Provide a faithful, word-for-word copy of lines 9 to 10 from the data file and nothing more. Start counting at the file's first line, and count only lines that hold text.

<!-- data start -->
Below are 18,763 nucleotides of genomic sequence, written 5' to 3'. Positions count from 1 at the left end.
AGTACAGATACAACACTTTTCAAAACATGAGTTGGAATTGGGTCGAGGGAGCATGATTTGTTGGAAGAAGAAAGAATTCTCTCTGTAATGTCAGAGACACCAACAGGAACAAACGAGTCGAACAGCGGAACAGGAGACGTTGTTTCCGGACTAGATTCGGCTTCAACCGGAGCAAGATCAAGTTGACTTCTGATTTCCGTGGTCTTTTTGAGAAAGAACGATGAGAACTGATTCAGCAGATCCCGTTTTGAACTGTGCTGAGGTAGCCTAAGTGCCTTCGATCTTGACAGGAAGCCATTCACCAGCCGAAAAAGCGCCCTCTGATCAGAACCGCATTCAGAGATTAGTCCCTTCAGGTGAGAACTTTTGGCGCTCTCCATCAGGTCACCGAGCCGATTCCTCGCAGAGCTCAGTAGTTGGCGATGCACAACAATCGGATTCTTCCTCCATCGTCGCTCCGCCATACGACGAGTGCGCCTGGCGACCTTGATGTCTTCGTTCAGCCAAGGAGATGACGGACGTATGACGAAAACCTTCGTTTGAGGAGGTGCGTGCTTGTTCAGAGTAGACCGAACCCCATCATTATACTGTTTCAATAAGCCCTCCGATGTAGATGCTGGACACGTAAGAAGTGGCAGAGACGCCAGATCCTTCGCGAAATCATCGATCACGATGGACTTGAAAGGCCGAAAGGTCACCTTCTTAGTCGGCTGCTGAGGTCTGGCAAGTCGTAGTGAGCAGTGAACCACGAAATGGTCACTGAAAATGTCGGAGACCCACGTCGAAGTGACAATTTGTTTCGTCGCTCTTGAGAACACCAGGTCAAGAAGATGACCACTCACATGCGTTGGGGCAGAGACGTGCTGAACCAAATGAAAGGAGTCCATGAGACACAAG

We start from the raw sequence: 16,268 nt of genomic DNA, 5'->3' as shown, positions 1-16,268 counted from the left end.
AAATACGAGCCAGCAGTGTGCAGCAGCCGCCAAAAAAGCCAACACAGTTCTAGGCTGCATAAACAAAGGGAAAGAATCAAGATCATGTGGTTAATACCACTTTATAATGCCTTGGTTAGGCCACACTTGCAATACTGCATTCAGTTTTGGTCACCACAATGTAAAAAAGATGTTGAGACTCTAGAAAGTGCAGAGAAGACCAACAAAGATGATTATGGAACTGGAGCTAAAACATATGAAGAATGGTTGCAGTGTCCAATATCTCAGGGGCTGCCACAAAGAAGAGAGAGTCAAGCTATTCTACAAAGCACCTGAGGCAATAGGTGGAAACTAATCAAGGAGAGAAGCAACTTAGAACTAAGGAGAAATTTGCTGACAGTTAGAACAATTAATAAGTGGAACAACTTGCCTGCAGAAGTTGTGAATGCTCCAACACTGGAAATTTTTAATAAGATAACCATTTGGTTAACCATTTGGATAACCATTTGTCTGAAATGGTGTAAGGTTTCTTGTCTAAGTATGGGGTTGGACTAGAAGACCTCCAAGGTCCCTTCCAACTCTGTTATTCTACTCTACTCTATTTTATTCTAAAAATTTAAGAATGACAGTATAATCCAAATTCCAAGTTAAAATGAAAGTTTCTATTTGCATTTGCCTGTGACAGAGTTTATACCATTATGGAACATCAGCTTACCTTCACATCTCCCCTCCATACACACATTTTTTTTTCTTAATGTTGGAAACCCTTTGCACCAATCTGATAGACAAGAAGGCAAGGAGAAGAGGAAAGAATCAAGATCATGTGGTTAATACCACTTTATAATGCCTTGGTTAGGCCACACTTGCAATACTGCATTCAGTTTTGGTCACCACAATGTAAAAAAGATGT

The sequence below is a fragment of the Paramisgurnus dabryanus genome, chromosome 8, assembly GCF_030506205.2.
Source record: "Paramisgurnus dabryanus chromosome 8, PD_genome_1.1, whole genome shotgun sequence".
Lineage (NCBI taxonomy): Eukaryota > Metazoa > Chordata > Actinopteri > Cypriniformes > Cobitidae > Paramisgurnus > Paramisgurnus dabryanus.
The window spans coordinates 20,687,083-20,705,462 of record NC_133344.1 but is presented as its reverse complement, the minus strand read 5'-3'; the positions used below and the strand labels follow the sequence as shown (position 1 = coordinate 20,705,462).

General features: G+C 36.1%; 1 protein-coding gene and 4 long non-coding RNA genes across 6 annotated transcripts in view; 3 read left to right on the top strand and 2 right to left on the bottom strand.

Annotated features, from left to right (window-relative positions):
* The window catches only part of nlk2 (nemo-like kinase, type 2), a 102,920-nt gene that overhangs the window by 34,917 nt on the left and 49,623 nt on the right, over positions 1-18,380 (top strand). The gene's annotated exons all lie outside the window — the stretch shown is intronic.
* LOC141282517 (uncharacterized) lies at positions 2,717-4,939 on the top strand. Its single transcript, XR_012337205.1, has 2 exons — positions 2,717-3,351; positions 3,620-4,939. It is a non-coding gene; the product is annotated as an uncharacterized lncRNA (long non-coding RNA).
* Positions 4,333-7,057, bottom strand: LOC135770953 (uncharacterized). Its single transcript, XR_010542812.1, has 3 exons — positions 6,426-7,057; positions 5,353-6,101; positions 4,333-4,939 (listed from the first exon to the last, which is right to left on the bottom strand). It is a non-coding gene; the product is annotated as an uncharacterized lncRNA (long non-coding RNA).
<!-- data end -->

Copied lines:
General features: G+C 36.1%; 1 protein-coding gene and 4 long non-coding RNA genes across 6 annotated transcripts in view; 3 read left to right on the top strand and 2 right to left on the bottom strand.

Annotated features, from left to right (window-relative positions):